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·729 words
Felix Andrews
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The Pea Hut - This article is part of a series.
Part 4: This Article
Mind blown: windows that don’t suck. uPVC frames.

Windows suck energy

I’d learned in my work modelling houses for energy ratings, that windows are usually the weakest point in any house design. And that few people are aware of how much energy is going straight out through their windows.

Both the glazing and frame parts are important.

Glazing performance depends on the number of air gaps (i.e. number of layers of glass), any non-conductive gas filling the air gaps, and any special coatings on the glass. For a cool climate this would be a clear low-emissivity coating.

Frame performance depends on the material and how well it seals against air leakage.

Aluminium and steel frames
are extremely conductive, so can transfer as much heat as the glass even with a smaller area.
Timber frames
are quite good insulators. The downside of timber is that it requires regular maintenance and can warp over time to create air leakage.
uPVC frames
are good insulators like timber, require no maintenance, and seal extremely well. It is the most common frame material in most of Europe. One consideration is that the frames are wider than other types.

Chosen specs

My design has three windows (yes the door counts as a window):

North-facing door
960mm wide x 1795mm high
East-facing window
850mm opening part (tilt-and-turn) and 400mm fixed part; both 865mm high
West-facing window
765mm wide x 795mm high opening (tilt-and-turn)

These measurements are for the window frames; the structural framing allows 50mm extra for trim and installation.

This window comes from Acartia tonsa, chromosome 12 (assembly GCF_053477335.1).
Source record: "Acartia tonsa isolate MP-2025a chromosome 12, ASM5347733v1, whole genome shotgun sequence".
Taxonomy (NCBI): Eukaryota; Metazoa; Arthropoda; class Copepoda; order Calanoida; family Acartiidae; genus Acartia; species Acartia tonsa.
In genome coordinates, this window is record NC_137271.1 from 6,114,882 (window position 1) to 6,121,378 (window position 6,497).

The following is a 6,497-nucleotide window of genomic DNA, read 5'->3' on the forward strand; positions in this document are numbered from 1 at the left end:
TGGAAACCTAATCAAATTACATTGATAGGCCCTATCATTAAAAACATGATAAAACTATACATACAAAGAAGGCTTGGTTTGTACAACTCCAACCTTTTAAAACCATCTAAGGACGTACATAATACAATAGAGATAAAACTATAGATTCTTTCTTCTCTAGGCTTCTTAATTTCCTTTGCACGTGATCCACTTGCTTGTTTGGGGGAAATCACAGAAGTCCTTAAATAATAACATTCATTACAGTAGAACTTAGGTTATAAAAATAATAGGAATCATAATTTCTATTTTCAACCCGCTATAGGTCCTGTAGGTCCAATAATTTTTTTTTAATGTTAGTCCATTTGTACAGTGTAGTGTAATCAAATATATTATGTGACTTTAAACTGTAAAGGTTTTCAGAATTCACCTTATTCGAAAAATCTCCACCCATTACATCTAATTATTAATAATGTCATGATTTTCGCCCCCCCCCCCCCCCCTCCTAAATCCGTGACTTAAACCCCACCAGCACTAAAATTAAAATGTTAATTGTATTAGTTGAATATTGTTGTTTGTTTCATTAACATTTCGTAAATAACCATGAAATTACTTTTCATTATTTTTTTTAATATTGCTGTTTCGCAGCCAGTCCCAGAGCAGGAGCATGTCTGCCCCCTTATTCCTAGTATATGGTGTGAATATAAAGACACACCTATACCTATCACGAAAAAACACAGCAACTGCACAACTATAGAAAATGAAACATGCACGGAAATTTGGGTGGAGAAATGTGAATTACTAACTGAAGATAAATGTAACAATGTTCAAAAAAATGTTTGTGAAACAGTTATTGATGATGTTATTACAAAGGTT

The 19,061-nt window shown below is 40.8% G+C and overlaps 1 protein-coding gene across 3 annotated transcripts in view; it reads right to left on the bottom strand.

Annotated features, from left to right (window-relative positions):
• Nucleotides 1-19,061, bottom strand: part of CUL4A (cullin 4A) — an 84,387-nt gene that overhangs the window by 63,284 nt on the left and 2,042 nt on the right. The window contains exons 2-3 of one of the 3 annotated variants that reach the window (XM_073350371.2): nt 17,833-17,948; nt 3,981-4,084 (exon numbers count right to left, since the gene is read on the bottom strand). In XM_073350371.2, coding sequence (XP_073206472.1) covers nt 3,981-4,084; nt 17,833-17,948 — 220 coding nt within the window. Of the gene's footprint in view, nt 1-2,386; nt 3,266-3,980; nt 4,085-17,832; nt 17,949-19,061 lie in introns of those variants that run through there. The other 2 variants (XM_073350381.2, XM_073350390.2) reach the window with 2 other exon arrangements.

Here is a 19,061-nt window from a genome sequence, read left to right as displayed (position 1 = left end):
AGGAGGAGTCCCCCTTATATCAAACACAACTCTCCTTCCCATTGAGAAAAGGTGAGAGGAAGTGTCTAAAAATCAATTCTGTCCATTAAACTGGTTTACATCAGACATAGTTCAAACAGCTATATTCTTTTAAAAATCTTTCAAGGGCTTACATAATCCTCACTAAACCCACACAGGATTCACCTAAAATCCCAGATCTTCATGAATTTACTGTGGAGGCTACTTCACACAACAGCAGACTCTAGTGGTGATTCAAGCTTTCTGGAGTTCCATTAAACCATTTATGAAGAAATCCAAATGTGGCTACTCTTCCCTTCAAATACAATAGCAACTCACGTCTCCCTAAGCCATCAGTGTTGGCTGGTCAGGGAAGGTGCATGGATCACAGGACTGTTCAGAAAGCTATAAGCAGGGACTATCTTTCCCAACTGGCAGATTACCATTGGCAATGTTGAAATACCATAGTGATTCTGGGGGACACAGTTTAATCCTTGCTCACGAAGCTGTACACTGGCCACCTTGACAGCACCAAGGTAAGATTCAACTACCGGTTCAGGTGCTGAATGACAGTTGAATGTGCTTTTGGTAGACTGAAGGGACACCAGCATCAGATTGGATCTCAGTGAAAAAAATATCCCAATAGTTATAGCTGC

I went with a local supplier of uPVC windows, Malplas. The 3 windows cost $4954 total. I paid a bit more for installation of the frames, but if I did it again I would do the installation myself.

Quote for one of the windows (ex GST).

They are double-glazed with these layers:

  • 4mm Low-E Prime Toughened glass
  • 20mm Argon-filled gap
  • 4mm Clear Toughened glass

The U value - a measure of heat conductivity - for the window system including glass and frame is 1.9. That’s good for a window, by Australian standards, though it still lets about 5 times as much heat through as a decent wall. The glazing part has a U value of 1.7, which is almost as good as it gets for double glazing.

The SHGC value - solar heat gain coefficient - measures how much any sunlight hitting the window will be able to heat up the room. The glazing here has a SHGC of 55% (as a percentage of pure sunlight’s heating power). That is lower than I would normally recommend for Canberra, but in this case there is east and west facing glass so it is vulnerable to overheating.


Installation of the frames was just a matter of getting them level within the rough opening, adjusting the reveal to line up with the plasterboard later (i.e. 45mm inside), then screwing it in place. The small gap left was filled with insulating low-expansion foam.

Filling the gap around the window frame with low-expansion foam. Installation screw is visible.


Jumping ahead in the series here…

On the outside, nothing else was done until the external wrap was in place. Then battens were placed around the window sides and bottom, in line with the structural frame. These would act as supports for the window trim, as well as for the weatherboard cladding. The bottom batten was positioned down slightly so that the sill would slope down for drainage.

Battens around the window frame.

Before the trim, I needed to install flashing tape to protect the structural frame from any water intrusion, as well as to complete the external airtightness layer. The tape must attach to the edge of the window frame.

It was a bit difficult to get the tape in and secured to the frame after the battens were in place. Some installation guides call for this tape to be installed before the windows. I’m not sure.
Sill tape fastened to window frame and extending to outside edge.

The trim was H3 treated pre-primed pine, 110 x 18 mm, painted Pale Eucalypt and screwed in place.

The depth of the trim was designed to line up with the weatherboards.

And the reveal on the inside was designed to line up with the plasterboard, so that it could be plastered over and did not need an architrave.

The Pea Hut - This article is part of a series.
Part 4: This Article